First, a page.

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08 Dec 2021

Council given green light to acquire former pub in Limerick village

Council given green light to acquire former pub in Limerick village

The former Neilan's pub in Bruff | PICTURE: Google Streetview

LIMERICK City and County Council been given permission to compulsorily acquire a former pub in Bruff which has been derelict for some time.

An Bord Pleanála has approved the application to CPO the former public house and over-the-shop accommodation at Neilan's Public House at Main Street in the village.

In his report, which has recently been published, planning inspector Hugh D. Morrison notes the property has been vacant for some time and is in a derelict state.

"Paintwork to the 'shop front' timber joinery comprised in the window, door, and door to the upper floors is weathered and faded. The pair of doors to the passageway are in a severe state of disrepair; The bottom portion of either door has been broken and boarded over in an ad hoc manner and these doors have been secured in the closed position by the attachment of further boards, again, in an ad hoc manner," he commented.

In its submission, the local authority said a notice under the Derelict Sites Act was issued in February 2018 after it received complaints concerning falling slates, vegetation, dumping, and vermin at  the site.” 

It moved to CPO the property late last year.

Objecting to the CPO, the Personal Representative of the deceased owner of the site said it forms part of her Estate and is required to be available for the discharge of the deceased’s liabilities, bequests and legacies

She added there was agreement in principle for the sale of the property subject to the title being registered with the Property Registration Authority.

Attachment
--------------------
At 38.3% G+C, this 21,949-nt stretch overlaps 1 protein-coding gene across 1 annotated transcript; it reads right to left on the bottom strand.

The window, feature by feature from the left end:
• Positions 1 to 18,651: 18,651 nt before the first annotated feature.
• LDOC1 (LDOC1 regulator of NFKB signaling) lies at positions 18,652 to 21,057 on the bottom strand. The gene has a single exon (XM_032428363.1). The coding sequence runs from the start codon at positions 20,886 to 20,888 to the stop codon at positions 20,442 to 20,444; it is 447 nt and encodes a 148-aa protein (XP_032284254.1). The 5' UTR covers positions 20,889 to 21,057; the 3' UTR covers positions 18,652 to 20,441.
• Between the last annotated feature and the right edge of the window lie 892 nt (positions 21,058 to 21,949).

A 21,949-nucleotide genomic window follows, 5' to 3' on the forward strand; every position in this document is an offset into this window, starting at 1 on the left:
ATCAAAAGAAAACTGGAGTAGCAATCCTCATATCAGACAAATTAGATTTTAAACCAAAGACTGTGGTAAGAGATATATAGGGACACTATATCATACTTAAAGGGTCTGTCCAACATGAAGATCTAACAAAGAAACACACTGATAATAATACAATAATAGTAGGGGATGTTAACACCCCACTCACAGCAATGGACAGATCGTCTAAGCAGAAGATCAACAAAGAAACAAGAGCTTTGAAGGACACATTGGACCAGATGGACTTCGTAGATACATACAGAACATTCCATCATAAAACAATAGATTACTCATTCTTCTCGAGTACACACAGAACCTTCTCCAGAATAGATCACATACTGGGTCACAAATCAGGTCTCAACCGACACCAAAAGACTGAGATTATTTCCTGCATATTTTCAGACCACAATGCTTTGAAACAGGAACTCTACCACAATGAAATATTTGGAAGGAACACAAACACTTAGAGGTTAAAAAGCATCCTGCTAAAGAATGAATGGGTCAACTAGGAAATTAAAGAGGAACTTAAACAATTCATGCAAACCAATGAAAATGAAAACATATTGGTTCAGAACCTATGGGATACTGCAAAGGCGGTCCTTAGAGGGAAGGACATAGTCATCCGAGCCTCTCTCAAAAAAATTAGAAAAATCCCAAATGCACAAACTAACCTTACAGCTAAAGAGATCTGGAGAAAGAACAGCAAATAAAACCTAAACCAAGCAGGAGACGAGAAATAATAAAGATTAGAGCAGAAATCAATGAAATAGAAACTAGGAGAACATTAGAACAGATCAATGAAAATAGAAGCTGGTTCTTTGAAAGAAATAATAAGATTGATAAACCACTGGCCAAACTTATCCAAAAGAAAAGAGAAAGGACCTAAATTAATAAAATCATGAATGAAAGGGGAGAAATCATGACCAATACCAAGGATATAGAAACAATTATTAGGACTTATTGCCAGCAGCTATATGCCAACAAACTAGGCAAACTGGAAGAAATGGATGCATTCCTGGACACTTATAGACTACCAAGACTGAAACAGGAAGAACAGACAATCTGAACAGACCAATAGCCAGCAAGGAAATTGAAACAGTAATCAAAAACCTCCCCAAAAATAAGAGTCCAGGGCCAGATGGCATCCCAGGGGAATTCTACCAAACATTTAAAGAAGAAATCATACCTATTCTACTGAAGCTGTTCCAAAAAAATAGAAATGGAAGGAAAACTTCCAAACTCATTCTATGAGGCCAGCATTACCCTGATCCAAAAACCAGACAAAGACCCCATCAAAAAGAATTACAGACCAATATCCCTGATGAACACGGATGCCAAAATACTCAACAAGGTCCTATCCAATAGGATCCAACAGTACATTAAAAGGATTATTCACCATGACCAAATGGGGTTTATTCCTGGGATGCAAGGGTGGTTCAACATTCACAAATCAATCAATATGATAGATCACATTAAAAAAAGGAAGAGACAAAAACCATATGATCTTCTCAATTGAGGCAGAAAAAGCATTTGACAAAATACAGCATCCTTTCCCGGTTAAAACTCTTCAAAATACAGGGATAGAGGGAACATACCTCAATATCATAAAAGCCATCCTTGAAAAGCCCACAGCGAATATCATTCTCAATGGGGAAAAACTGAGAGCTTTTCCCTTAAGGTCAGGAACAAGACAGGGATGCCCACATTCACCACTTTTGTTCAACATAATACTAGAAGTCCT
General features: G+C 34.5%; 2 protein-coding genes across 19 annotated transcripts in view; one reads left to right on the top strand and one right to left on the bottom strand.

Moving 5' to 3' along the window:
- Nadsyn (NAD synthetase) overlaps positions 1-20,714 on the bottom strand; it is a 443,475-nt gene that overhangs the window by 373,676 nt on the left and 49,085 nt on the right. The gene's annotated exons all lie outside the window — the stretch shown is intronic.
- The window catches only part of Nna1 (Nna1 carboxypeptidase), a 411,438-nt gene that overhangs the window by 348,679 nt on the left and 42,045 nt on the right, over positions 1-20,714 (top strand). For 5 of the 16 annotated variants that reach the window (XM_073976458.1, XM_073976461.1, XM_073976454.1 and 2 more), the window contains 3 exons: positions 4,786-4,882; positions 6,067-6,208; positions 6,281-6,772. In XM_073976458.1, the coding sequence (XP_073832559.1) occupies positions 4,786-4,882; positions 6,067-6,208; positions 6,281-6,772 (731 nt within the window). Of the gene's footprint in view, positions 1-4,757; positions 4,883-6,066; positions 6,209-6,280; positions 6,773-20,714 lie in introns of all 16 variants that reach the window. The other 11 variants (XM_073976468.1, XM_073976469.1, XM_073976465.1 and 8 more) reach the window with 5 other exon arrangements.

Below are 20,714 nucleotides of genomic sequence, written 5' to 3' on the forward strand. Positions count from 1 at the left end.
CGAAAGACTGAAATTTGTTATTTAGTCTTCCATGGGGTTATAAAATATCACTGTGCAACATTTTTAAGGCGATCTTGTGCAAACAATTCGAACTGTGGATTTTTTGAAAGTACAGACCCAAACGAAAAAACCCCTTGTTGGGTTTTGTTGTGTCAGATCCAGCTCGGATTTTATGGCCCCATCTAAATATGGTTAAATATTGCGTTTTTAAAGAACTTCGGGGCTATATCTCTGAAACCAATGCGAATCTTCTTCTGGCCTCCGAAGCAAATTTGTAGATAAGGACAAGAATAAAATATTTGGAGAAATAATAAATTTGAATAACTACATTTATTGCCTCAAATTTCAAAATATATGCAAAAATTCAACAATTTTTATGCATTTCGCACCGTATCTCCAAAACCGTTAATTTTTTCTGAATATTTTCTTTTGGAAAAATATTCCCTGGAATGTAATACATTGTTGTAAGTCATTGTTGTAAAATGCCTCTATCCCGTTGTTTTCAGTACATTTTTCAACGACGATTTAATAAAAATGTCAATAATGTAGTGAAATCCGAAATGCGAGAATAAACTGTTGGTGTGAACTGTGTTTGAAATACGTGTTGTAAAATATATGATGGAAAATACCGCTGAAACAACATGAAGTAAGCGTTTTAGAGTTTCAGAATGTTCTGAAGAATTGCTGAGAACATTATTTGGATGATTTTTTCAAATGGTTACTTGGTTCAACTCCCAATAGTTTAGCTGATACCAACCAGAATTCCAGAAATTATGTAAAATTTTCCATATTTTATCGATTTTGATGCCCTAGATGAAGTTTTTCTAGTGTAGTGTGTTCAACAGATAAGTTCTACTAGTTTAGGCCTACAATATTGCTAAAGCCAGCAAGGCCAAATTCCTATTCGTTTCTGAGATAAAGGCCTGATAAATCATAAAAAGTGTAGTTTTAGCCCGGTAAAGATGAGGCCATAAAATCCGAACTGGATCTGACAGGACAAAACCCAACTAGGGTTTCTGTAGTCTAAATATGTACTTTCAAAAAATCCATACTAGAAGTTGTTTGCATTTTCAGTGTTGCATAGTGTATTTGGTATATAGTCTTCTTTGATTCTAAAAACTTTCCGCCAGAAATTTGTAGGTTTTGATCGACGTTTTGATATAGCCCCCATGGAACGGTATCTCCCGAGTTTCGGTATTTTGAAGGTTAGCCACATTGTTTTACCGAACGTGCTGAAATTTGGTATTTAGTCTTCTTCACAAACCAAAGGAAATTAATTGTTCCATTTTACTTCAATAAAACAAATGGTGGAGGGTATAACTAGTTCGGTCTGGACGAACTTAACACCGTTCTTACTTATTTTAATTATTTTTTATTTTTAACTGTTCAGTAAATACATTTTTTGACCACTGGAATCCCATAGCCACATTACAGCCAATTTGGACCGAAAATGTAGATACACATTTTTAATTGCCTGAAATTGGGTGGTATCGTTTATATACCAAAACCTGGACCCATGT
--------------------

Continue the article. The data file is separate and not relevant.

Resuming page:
According to Mr Morrison’s report, the objector also rejected the local authoroity’s allegation of inaction by stating the Estate of the deceased is of limited means and that “she, as the deceased’s Personal Representative, has been acting in a voluntary capacity to resolve issues arising from her demise.” 

Referring to the objector’s submission, the inspector noted the deceased died a number of years ago and that no remedial works have been carried out since. 

He also noted that as of June 1, the  freehold interest had not been registered with the PRA.

“I consider that an inordinate period of time is elapsing in seeking to achieve this precondition for the anticipated sale,” he commented adding there was no information “as to the use which the prospective owner of the property proposes for it and whether she would be in a position to remedy its dereliction”.

Recommending that the council’s application be approved by the board, Mr Morrison stated: “On balance, I consider then that the compulsory acquisition of the subject building should be confirmed to ensure that the remedying of its derelict state can be expedited.”

Members of the board adopted his recommendation at a meeting which took place at the end of last month.

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